Develop technologies for improving productivity of aquaculture
The aquaculture annual production in Kenya had stagnated at around 1,000 tonnes but through consistent on-farm research, capacity building of farmers and the economic stimulus efforts the production has grown to 1,500 tonnes by 2015. The department of Fisheries is promoting aquaculture as means to eradicate poverty and hope to increase the annual production to about 12,000 tonnes in the next three years. Farmed fish has become important in the recent past few years and aquaculture has become a source of healthy animal protein in many parts of Kenya. It has spread to parts of the Rift valley, Central and Eastern provinces which were not fish producing areas. Small-scale commercial fish farmers earning KES 450,000 per acre of water surface have mushroomed in different parts of the country. Despite this growth this sub-sector has been constrained by the availability of quality and high cost of feeds and lack of quality fingerings. We propose to work in collaboration with the Maseno University, Kenya Marine and Fisheries Research Institute (KEMFRI as a coapplicant will undertake the entire aquaculture activities in this Action through a direct award. ), and Department of Fisheries in the Ministry of Agriculture and Irrigation to develop and commercialize high quality fish feed and work out a system to supply quality fingerings to farmers. Focus will be on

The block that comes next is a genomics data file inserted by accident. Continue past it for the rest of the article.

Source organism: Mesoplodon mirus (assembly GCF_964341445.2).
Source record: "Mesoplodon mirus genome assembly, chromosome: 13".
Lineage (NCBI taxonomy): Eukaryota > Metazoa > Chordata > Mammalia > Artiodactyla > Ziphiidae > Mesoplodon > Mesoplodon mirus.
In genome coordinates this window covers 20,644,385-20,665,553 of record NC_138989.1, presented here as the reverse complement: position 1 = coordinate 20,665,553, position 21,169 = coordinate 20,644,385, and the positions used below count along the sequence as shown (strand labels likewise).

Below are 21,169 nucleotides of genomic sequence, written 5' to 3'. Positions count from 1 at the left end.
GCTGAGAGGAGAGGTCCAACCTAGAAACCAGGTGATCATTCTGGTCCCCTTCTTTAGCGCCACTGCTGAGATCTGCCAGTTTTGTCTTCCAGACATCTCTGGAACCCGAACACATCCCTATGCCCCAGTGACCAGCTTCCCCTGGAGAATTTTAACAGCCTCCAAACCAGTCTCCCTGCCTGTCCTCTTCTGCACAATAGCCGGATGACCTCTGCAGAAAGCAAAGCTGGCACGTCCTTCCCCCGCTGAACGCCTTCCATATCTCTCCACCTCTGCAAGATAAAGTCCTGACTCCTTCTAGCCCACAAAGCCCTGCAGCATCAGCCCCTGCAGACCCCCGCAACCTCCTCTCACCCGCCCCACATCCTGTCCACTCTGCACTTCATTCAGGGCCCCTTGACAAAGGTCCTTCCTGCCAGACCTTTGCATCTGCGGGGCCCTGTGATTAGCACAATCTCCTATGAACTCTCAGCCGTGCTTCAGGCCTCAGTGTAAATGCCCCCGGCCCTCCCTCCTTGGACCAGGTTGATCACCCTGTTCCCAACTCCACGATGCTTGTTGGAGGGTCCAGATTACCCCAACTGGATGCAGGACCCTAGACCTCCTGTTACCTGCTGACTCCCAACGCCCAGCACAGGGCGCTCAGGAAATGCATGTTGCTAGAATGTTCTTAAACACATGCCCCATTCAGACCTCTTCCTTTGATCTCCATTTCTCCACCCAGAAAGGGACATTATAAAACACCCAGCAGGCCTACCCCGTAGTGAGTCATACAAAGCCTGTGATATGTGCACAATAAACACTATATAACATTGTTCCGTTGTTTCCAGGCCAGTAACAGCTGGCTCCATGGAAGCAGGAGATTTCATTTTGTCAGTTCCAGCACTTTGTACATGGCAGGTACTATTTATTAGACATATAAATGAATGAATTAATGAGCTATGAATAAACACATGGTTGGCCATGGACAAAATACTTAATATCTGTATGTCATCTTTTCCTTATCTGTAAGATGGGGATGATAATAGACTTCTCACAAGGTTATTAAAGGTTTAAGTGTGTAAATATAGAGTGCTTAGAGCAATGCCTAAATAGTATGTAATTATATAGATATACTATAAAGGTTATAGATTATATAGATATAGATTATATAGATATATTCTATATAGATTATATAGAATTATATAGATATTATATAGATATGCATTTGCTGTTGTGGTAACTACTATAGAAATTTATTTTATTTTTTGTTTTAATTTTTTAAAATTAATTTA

- Containing pollution and complying with food safety/SPS requirements
- Breeding to increase supply of quality fingerlings.
- Fish nutrition and low cost feed formulation